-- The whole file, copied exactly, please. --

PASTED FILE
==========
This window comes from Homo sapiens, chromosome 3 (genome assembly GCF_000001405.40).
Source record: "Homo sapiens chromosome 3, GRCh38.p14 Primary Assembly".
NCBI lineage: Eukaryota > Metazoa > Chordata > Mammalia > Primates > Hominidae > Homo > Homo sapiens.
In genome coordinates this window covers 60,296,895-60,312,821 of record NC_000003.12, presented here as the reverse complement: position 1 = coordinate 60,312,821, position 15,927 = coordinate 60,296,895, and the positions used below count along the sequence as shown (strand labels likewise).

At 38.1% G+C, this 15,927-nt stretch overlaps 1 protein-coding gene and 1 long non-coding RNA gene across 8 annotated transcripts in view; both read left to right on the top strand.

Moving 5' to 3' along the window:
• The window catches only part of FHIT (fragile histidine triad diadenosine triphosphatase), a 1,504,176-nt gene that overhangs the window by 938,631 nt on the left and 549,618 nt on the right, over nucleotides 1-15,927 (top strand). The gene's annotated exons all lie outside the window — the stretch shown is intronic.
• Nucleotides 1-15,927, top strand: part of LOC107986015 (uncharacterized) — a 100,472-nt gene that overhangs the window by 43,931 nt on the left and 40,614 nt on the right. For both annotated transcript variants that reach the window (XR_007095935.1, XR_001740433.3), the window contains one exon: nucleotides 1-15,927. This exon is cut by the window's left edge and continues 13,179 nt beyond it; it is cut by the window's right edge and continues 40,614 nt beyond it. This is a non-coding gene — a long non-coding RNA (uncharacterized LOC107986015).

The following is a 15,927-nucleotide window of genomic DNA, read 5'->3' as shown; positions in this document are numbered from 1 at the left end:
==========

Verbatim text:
This window comes from Homo sapiens, chromosome 3 (genome assembly GCF_000001405.40).
Source record: "Homo sapiens chromosome 3, GRCh38.p14 Primary Assembly".
NCBI lineage: Eukaryota > Metazoa > Chordata > Mammalia > Primates > Hominidae > Homo > Homo sapiens.
In genome coordinates this window covers 60,296,895-60,312,821 of record NC_000003.12, presented here as the reverse complement: position 1 = coordinate 60,312,821, position 15,927 = coordinate 60,296,895, and the positions used below count along the sequence as shown (strand labels likewise).

At 38.1% G+C, this 15,927-nt stretch overlaps 1 protein-coding gene and 1 long non-coding RNA gene across 8 annotated transcripts in view; both read left to right on the top strand.

Moving 5' to 3' along the window:
• The window catches only part of FHIT (fragile histidine triad diadenosine triphosphatase), a 1,504,176-nt gene that overhangs the window by 938,631 nt on the left and 549,618 nt on the right, over nucleotides 1-15,927 (top strand). The gene's annotated exons all lie outside the window — the stretch shown is intronic.
• Nucleotides 1-15,927, top strand: part of LOC107986015 (uncharacterized) — a 100,472-nt gene that overhangs the window by 43,931 nt on the left and 40,614 nt on the right. For both annotated transcript variants that reach the window (XR_007095935.1, XR_001740433.3), the window contains one exon: nucleotides 1-15,927. This exon is cut by the window's left edge and continues 13,179 nt beyond it; it is cut by the window's right edge and continues 40,614 nt beyond it. This is a non-coding gene — a long non-coding RNA (uncharacterized LOC107986015).

The following is a 15,927-nucleotide window of genomic DNA, read 5'->3' as shown; positions in this document are numbered from 1 at the left end: